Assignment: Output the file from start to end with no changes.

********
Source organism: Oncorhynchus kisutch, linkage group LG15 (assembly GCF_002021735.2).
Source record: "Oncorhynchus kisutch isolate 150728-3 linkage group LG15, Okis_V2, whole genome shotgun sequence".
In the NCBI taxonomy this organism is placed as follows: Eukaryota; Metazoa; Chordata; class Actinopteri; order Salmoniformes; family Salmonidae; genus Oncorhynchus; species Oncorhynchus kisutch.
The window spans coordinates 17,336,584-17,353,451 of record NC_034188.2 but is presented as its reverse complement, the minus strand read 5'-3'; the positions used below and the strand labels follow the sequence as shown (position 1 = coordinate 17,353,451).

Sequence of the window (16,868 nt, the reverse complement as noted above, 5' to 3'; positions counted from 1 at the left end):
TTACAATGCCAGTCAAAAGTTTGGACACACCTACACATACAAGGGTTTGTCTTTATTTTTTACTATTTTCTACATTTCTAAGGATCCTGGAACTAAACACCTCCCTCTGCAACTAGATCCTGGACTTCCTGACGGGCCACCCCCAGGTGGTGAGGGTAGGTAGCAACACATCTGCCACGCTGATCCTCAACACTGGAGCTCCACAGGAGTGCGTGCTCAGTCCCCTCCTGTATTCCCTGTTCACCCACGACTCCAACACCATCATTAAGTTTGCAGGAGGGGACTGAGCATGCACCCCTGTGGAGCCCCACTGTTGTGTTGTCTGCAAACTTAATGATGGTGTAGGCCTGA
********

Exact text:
Source organism: Oncorhynchus kisutch, linkage group LG15 (assembly GCF_002021735.2).
Source record: "Oncorhynchus kisutch isolate 150728-3 linkage group LG15, Okis_V2, whole genome shotgun sequence".
In the NCBI taxonomy this organism is placed as follows: Eukaryota; Metazoa; Chordata; class Actinopteri; order Salmoniformes; family Salmonidae; genus Oncorhynchus; species Oncorhynchus kisutch.
The window spans coordinates 17,336,584-17,353,451 of record NC_034188.2 but is presented as its reverse complement, the minus strand read 5'-3'; the positions used below and the strand labels follow the sequence as shown (position 1 = coordinate 17,353,451).

Sequence of the window (16,868 nt, the reverse complement as noted above, 5' to 3'; positions counted from 1 at the left end):
TTACAATGCCAGTCAAAAGTTTGGACACACCTACACATACAAGGGTTTGTCTTTATTTTTTACTATTTTCTACATTTCTAAGGATCCTGGAACTAAACACCTCCCTCTGCAACTAGATCCTGGACTTCCTGACGGGCCACCCCCAGGTGGTGAGGGTAGGTAGCAACACATCTGCCACGCTGATCCTCAACACTGGAGCTCCACAGGAGTGCGTGCTCAGTCCCCTCCTGTATTCCCTGTTCACCCACGACTCCAACACCATCATTAAGTTTGCAGGAGGGGACTGAGCATGCACCCCTGTGGAGCCCCACTGTTGTGTTGTCTGCAAACTTAATGATGGTGTAGGCCTGA